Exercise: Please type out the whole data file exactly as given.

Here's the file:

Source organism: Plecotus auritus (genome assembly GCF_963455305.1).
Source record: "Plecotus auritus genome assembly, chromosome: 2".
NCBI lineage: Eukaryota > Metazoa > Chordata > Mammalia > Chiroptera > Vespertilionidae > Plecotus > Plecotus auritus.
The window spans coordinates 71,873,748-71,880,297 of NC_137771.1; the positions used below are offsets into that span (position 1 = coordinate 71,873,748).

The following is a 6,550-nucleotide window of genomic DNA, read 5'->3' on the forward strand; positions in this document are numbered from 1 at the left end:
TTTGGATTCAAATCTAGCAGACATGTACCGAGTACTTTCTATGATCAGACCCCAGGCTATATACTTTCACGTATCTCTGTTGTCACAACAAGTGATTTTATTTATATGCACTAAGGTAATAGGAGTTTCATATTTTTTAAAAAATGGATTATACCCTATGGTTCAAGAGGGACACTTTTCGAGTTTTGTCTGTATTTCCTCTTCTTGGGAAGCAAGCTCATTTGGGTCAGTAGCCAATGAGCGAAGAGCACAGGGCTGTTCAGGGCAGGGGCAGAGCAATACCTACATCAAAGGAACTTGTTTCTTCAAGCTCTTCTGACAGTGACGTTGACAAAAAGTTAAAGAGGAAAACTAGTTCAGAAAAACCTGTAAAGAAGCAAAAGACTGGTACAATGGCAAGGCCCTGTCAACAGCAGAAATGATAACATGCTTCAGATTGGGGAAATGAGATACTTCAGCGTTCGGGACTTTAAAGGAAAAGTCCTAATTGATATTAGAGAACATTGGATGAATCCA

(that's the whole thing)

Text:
Source organism: Plecotus auritus (genome assembly GCF_963455305.1).
Source record: "Plecotus auritus genome assembly, chromosome: 2".
NCBI lineage: Eukaryota > Metazoa > Chordata > Mammalia > Chiroptera > Vespertilionidae > Plecotus > Plecotus auritus.
The window spans coordinates 71,873,748-71,880,297 of NC_137771.1; the positions used below are offsets into that span (position 1 = coordinate 71,873,748).

The following is a 6,550-nucleotide window of genomic DNA, read 5'->3' on the forward strand; positions in this document are numbered from 1 at the left end:
TTTGGATTCAAATCTAGCAGACATGTACCGAGTACTTTCTATGATCAGACCCCAGGCTATATACTTTCACGTATCTCTGTTGTCACAACAAGTGATTTTATTTATATGCACTAAGGTAATAGGAGTTTCATATTTTTTAAAAAATGGATTATACCCTATGGTTCAAGAGGGACACTTTTCGAGTTTTGTCTGTATTTCCTCTTCTTGGGAAGCAAGCTCATTTGGGTCAGTAGCCAATGAGCGAAGAGCACAGGGCTGTTCAGGGCAGGGGCAGAGCAATACCTACATCAAAGGAACTTGTTTCTTCAAGCTCTTCTGACAGTGACGTTGACAAAAAGTTAAAGAGGAAAACTAGTTCAGAAAAACCTGTAAAGAAGCAAAAGACTGGTACAATGGCAAGGCCCTGTCAACAGCAGAAATGATAACATGCTTCAGATTGGGGAAATGAGATACTTCAGCGTTCGGGACTTTAAAGGAAAAGTCCTAATTGATATTAGAGAACATTGGATGAATCCA